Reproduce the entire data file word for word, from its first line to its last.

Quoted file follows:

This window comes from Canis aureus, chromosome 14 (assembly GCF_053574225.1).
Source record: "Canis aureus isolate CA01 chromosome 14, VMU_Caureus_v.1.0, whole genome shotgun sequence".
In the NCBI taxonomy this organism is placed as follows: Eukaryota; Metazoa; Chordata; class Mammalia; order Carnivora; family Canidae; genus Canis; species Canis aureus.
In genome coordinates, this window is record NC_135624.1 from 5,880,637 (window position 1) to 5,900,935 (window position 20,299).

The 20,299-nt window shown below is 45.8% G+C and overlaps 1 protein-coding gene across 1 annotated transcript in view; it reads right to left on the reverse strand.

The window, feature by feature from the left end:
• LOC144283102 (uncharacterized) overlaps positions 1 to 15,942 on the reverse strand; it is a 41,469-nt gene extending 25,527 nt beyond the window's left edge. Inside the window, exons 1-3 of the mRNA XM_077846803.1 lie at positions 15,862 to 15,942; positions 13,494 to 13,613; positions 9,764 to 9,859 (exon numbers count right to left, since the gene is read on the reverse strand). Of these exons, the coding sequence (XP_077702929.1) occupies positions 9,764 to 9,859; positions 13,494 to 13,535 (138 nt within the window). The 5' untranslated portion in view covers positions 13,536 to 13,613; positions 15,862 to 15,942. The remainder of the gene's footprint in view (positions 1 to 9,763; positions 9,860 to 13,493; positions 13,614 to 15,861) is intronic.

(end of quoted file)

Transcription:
This window comes from Canis aureus, chromosome 14 (assembly GCF_053574225.1).
Source record: "Canis aureus isolate CA01 chromosome 14, VMU_Caureus_v.1.0, whole genome shotgun sequence".
In the NCBI taxonomy this organism is placed as follows: Eukaryota; Metazoa; Chordata; class Mammalia; order Carnivora; family Canidae; genus Canis; species Canis aureus.
In genome coordinates, this window is record NC_135624.1 from 5,880,637 (window position 1) to 5,900,935 (window position 20,299).

The 20,299-nt window shown below is 45.8% G+C and overlaps 1 protein-coding gene across 1 annotated transcript in view; it reads right to left on the reverse strand.

The window, feature by feature from the left end:
• LOC144283102 (uncharacterized) overlaps positions 1 to 15,942 on the reverse strand; it is a 41,469-nt gene extending 25,527 nt beyond the window's left edge. Inside the window, exons 1-3 of the mRNA XM_077846803.1 lie at positions 15,862 to 15,942; positions 13,494 to 13,613; positions 9,764 to 9,859 (exon numbers count right to left, since the gene is read on the reverse strand). Of these exons, the coding sequence (XP_077702929.1) occupies positions 9,764 to 9,859; positions 13,494 to 13,535 (138 nt within the window). The 5' untranslated portion in view covers positions 13,536 to 13,613; positions 15,862 to 15,942. The remainder of the gene's footprint in view (positions 1 to 9,763; positions 9,860 to 13,493; positions 13,614 to 15,861) is intronic.